by Raquel Pardo
Translated into English and adapted by Jonell Galloway
Para leer la versión en español, pinche aquí
I risk sounding like a schoolteacher (or a wine snob), but I shall continue. My hair stands on end when I hear people confuse Champagne and Spanish cava, or bubbly (I hide my annoyance, of course).
I can no longer maintain my silence, so I will hastily scribble out a few lines to remove all doubts about the difference between cava and Champagne, and you can face up to the test. You only have to worry about perhaps finding yourself at a blind tasting with people who always know how distinguish one from the other, who never get it wrong. Otherwise, you’re set to roll.
First point: cava, as the Spanish call their sparkling wine, is exclusively from the Catalonia, La Rioja, La Mancha or Valencia regions in Spain, and Champagne is exclusively French, “frog”, Frenchie, show-off, you name it, and it totally redundant to say, “a glass of French champagne,” because if it is real Champagne, it is by definition French. And to be even more precise, it comes from the Champagne region northeast of Paris.
Second point: Cava and Champagne are not made with the same grapes. Without going into too much detail, white cava (as compared to pink) is usually made with three types of grapes, which is what gives its very own personality. These grapes include Xarel·lo, Macabeo and Parellada, all indigenous to Catalonia; they produce a sparkling white wine. In any case, two of the three grape varieties used to make almost all Champagne are red.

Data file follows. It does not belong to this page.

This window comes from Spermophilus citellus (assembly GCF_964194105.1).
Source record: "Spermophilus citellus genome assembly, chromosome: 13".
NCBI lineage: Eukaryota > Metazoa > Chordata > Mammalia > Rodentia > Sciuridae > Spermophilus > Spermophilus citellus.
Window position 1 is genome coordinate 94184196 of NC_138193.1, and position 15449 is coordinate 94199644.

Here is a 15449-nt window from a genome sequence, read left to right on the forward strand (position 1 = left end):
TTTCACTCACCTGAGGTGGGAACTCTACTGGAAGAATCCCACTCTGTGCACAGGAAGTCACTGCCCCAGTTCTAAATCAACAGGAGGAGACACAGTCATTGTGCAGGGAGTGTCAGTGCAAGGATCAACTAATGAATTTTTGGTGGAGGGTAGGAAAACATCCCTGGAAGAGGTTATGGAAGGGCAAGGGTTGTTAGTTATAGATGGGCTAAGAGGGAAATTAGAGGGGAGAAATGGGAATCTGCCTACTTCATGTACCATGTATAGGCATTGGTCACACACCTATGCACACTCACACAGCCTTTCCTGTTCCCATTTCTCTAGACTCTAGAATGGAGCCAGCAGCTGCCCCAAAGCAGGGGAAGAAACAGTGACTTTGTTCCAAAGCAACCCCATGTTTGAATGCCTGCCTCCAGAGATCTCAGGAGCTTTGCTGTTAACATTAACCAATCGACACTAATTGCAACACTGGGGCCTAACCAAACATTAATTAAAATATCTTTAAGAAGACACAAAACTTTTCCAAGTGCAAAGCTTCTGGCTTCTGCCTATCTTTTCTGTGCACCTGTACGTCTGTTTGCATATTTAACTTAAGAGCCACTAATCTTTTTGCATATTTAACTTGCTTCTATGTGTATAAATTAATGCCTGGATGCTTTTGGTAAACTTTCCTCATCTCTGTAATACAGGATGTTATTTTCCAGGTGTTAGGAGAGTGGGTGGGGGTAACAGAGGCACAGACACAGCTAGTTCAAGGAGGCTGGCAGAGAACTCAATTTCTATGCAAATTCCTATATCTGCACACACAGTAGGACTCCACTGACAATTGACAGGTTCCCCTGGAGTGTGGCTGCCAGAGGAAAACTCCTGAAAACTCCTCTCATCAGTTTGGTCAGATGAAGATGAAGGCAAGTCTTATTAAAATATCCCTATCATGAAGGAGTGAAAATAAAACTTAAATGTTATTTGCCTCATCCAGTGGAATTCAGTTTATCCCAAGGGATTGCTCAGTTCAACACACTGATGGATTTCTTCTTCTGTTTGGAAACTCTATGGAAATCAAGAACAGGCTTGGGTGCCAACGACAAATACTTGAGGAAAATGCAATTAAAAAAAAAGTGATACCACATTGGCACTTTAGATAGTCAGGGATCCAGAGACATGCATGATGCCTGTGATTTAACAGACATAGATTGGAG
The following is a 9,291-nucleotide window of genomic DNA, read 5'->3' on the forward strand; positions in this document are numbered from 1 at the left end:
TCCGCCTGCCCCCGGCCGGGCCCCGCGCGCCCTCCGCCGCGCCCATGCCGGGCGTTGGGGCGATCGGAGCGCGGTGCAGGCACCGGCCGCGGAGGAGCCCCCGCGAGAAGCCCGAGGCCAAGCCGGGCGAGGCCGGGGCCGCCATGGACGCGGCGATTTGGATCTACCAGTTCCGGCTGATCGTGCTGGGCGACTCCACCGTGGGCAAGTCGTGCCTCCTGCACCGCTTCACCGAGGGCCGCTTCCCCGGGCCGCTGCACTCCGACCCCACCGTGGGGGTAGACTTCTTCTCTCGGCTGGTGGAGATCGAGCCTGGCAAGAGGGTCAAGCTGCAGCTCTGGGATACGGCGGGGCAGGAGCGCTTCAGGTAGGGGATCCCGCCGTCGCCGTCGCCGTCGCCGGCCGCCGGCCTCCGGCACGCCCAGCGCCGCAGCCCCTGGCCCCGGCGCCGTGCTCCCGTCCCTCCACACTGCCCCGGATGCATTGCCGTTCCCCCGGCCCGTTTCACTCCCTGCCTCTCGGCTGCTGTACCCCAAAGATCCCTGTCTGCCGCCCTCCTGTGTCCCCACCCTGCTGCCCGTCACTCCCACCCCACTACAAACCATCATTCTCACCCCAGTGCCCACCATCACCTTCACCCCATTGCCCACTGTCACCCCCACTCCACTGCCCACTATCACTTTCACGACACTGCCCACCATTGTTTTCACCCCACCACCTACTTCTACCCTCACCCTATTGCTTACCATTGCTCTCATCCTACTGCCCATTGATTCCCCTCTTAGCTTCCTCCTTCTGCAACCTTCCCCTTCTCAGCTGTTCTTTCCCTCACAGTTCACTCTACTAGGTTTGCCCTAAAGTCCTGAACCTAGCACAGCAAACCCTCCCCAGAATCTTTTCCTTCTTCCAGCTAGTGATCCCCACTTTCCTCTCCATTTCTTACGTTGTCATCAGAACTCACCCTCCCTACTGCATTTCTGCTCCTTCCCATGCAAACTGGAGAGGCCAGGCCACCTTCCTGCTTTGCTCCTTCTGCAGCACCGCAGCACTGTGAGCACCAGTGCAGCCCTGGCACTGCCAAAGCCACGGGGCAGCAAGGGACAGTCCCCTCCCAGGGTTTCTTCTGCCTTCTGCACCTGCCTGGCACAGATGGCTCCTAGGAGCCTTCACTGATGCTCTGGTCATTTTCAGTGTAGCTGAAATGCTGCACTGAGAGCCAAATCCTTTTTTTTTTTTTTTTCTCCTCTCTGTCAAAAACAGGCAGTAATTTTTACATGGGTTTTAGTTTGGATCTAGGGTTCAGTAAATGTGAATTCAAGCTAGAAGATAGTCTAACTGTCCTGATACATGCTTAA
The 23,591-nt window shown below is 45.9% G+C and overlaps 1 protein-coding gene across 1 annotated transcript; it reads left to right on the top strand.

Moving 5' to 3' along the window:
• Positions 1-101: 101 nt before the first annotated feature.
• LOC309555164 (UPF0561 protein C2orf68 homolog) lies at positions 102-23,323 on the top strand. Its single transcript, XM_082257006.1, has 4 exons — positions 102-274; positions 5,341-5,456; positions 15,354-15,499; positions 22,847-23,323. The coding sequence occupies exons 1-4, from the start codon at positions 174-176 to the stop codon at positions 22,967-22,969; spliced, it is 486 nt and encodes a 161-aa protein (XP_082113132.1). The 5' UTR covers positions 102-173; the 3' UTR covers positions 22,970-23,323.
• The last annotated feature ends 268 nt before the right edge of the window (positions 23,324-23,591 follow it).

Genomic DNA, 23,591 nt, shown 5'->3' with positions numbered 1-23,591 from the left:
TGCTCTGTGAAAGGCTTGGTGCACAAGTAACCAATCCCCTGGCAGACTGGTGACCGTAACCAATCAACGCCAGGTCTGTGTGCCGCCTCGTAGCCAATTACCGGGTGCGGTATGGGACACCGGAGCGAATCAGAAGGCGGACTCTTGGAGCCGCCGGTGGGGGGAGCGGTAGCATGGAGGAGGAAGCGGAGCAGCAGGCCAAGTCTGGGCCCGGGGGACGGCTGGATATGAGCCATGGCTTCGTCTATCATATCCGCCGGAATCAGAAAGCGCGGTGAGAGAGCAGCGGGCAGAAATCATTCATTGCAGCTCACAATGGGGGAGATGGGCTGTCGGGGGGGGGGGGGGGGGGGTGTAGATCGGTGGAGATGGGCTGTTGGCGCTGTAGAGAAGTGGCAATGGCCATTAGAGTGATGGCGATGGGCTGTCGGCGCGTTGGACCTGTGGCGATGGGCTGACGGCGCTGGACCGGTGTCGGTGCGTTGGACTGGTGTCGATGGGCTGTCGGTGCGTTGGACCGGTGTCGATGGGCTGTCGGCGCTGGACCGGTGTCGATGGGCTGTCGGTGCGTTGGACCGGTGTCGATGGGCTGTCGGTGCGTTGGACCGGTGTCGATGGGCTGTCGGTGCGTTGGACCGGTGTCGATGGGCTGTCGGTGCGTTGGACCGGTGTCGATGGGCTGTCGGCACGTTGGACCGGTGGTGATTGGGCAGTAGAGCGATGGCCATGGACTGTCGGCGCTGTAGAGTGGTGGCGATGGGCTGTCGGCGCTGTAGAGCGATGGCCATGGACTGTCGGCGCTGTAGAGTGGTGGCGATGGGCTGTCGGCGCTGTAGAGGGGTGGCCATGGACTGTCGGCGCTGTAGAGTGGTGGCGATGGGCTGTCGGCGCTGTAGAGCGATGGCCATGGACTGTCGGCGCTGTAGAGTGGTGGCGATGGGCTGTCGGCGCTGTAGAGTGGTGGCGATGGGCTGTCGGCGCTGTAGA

The third grape, which is very well known, not only for its use in Champagne but also because it is used to make wine of just about every origin, is Chardonnay. Chardonnay is also used to make excellent white wines, as well as a type of Champagne known as blanc de blancs, or literally, “white of whites.” The name refers to the white grape used to make the wine, in order to distinguish it from other Champagnes, which are also white in color, but which also include red grapes.
“White” champagne is white, even though it is made from red grapes. There is a reason for this: during maceration of the grape juice, unlike in the process for making red wines, the juice is not in contact with the peels and skins, which is what gives wine color — as well as other qualities — and once fermented, first in the vat or barrel, then in the bottle, the final product is Champagne.
We’ll explore how it is made another time, but we won’t delve deeper into the subject here.
But that is not the only difference between these two bubblies. There are essentially two others that make it that cava is cava and Champagne is Champagne and not vice-versa: The terroir or earth which produces each of these wines and the grapes from which they are made. Above all the first of these two fundamental differences — because from time to time cava introduces the use of grapes such as Chardonnay or Pinot Noir in the form of blends — the earth or land, marks a fundamental difference which can be noted in either sparkling wine, whether it be French or Spanish, produces as much in the bouquet as on the palate.
Once you know this, you can go on to more complex things: fizz, acidity, mineral touch, elegance, etc. And you start preferring one over the other. I like both. I’ve tried excellent cavas and excellent Champagnes, and I like one as much as the other, both as apéritif and as an accompaniment to meals (why not eat with cava? Or with Champagne? I’m talking to men as well as women).
They are not alike, they both have bubbles, and after a glass or two, we’ll all be able to speak another language.